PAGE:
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Dineshkumar Selvaraj, Sherif Sherif, Mohd Sabri Pak Dek, Gopinadhan Paliyath, Islam El-Sharkawy and Jayasankar Subramanian

European plum fruit (Prunus domestica) are normally blue-black to dark purple. However, some genotypes remain green/yellow after ripening. We hypothesized that in such genotypes anthocyanin biosynthesis is genetically disturbed. To examine this hypothesis, six european plum genotypes with diverse fruit colors were investigated for the expression pattern of several anthocyanin biosynthetic genes (ABGs)—e.g., phenylalanine ammonia-lyase, chalcone synthase (CHS), dihydroflavonol 4-reductase (DFR), anthocyanin synthase (ANS), and UDP-glucose:flavonoid 3-O-glucosyltransferase 1 and 2 (UFGT 1 and 2). Expression profiles indicated that ABGs, especially Pd-CHS and UFGT 2, were significantly downregulated in the green/yellow fruit compared with the dark-purple fruit. Furthermore, the quantification of total polyphenols and individual flavonoid compounds showed substantial differences between the off-colored and the purple genotype. To further examine the contribution of each of the ABGs in color development, the open reading frame (ORP) of Pd-CHS, Pd-DFR, Pd-ANS, and Pd-UFGT 2 was ectopically expressed in tobacco (Nicotiana tabacum). The characterization of transgenic plants showed that the petals of plants expressing Pd-CHS were darker in color and had higher anthocyanin content than control or even other transgenic types, suggesting the significant contribution of CHS in determining anthocyanin production levels and hence fruit coloration. The results of this study provides better understanding of color development in european plum, which can be rewarding in developing european plum cultivars with desired colors through classical or modern breeding tools.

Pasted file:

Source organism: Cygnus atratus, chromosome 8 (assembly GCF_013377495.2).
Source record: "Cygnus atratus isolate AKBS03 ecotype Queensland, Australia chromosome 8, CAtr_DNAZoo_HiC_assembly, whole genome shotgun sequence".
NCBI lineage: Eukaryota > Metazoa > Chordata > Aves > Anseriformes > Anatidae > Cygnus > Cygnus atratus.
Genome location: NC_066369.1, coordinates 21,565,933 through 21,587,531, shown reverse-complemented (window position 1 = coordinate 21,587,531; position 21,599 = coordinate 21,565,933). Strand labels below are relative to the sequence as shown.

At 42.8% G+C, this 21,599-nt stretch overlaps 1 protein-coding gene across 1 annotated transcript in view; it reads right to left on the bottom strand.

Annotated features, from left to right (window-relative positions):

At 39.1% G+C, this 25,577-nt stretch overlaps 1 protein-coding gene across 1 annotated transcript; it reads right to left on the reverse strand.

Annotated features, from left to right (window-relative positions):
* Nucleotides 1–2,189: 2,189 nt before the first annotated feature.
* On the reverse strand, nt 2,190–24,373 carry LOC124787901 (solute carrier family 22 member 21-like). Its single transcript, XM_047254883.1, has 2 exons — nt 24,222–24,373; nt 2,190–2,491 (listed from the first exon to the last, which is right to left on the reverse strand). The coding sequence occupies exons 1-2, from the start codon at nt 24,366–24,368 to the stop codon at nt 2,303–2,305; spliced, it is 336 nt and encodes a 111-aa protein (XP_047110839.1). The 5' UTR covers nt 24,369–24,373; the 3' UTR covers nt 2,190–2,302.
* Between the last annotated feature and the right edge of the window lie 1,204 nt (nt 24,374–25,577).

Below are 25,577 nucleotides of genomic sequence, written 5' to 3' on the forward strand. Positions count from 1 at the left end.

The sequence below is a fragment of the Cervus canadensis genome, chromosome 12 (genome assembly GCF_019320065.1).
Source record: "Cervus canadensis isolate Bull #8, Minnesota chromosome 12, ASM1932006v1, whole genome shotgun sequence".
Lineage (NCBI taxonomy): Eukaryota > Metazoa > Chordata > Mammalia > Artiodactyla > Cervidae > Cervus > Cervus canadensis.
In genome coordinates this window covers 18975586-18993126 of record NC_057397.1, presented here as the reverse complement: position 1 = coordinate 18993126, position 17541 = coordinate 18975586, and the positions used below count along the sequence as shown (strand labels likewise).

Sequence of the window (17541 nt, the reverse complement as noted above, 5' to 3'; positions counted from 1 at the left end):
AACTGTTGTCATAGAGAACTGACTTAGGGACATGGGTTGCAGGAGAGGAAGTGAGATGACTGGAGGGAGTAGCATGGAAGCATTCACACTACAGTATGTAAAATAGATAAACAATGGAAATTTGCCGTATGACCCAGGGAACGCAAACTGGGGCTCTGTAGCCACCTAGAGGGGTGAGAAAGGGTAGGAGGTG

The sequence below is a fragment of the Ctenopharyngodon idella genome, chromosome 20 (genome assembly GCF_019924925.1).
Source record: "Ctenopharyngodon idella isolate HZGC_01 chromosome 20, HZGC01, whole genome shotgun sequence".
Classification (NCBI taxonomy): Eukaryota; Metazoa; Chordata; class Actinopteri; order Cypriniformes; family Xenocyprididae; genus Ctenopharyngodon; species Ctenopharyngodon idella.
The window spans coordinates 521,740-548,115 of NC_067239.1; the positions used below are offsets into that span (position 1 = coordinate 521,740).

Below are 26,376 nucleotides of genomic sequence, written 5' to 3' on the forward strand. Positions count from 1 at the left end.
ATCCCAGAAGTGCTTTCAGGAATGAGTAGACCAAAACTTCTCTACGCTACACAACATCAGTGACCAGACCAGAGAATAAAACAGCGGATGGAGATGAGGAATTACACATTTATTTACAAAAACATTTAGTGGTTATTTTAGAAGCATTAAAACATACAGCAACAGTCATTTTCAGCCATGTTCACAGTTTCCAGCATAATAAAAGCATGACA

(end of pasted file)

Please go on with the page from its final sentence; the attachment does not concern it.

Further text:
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M.A. Sherif, P.A. Loretan, A.A. Trotman, J.Y. Lu and L.C. Garner

Nutrient technique (NFT) and deep water culture (DWC) hydroponic systems were used to grow sweetpotao to study the effect of four nutrient solution treatments on: translocation of nutrients and plant and microbial population growth in split-root channels. 'TU-155'cuttings (15 cm) were prerooted for 30 days in sand in 4 cm CPVC pipes 46 cm in length. A modified half Hoagland (MHH) solution was supplied ad libidum. After 30 days, plants were removed and the roots of each plant were cleaned and split evenly between two channels (15 cm deep by 15 cm wide by 1.2 m long). four plants per channel. Nutrient solution treatments (replicated) were: MHH-MHH: MHH-Air, MHH-deionized water (DIW); and monovalent (Mono) - divalent (Dival) anions and cations. Solution samples were continuously collected at 7-day intervals for microbial population profiling. Plants were harvested after growing for 120 days in a greenhouse. Storage roots, when produced, were similar in nutritive components. However, no storage roots were produced in Air or Mono channels and only a few in DIW. Fresh and dry weights for storage roots and foliage were highest in MHH-MHH in both NFT and DWC in repeated experiments. Population counts indicated that nutrient solution composition influenced the size of the microbial population in NFT. Population counts were highest in Dival channels. The microbial population counts (4.20-7.49 cfu/mL) were. relatively high in both NFT and DWC systems.